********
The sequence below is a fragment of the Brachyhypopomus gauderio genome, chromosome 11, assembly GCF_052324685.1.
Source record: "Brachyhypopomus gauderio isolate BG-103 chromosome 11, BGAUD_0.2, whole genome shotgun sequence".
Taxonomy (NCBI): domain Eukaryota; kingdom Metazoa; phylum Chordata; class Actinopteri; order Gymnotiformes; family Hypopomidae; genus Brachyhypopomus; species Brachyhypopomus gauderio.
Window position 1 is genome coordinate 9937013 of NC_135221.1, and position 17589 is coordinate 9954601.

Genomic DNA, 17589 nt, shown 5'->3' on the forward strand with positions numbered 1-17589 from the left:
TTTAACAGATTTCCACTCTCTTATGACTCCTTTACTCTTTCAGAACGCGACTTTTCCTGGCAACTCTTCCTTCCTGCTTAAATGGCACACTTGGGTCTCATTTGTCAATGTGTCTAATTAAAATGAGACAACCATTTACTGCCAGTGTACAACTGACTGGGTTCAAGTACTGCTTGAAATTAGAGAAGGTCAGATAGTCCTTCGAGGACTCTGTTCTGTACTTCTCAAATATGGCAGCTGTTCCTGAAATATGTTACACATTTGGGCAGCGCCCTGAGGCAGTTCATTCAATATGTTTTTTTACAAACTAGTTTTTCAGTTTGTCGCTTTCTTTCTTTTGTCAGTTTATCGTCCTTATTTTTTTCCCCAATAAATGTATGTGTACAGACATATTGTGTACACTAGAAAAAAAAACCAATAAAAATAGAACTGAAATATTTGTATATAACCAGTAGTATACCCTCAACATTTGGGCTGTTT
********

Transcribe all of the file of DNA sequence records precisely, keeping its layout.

The sequence below is a fragment of the Brachyhypopomus gauderio genome, chromosome 11, assembly GCF_052324685.1.
Source record: "Brachyhypopomus gauderio isolate BG-103 chromosome 11, BGAUD_0.2, whole genome shotgun sequence".
Taxonomy (NCBI): domain Eukaryota; kingdom Metazoa; phylum Chordata; class Actinopteri; order Gymnotiformes; family Hypopomidae; genus Brachyhypopomus; species Brachyhypopomus gauderio.
Window position 1 is genome coordinate 9937013 of NC_135221.1, and position 17589 is coordinate 9954601.

Genomic DNA, 17589 nt, shown 5'->3' on the forward strand with positions numbered 1-17589 from the left:
TTTAACAGATTTCCACTCTCTTATGACTCCTTTACTCTTTCAGAACGCGACTTTTCCTGGCAACTCTTCCTTCCTGCTTAAATGGCACACTTGGGTCTCATTTGTCAATGTGTCTAATTAAAATGAGACAACCATTTACTGCCAGTGTACAACTGACTGGGTTCAAGTACTGCTTGAAATTAGAGAAGGTCAGATAGTCCTTCGAGGACTCTGTTCTGTACTTCTCAAATATGGCAGCTGTTCCTGAAATATGTTACACATTTGGGCAGCGCCCTGAGGCAGTTCATTCAATATGTTTTTTTACAAACTAGTTTTTCAGTTTGTCGCTTTCTTTCTTTTGTCAGTTTATCGTCCTTATTTTTTTCCCCAATAAATGTATGTGTACAGACATATTGTGTACACTAGAAAAAAAAACCAATAAAAATAGAACTGAAATATTTGTATATAACCAGTAGTATACCCTCAACATTTGGGCTGTTT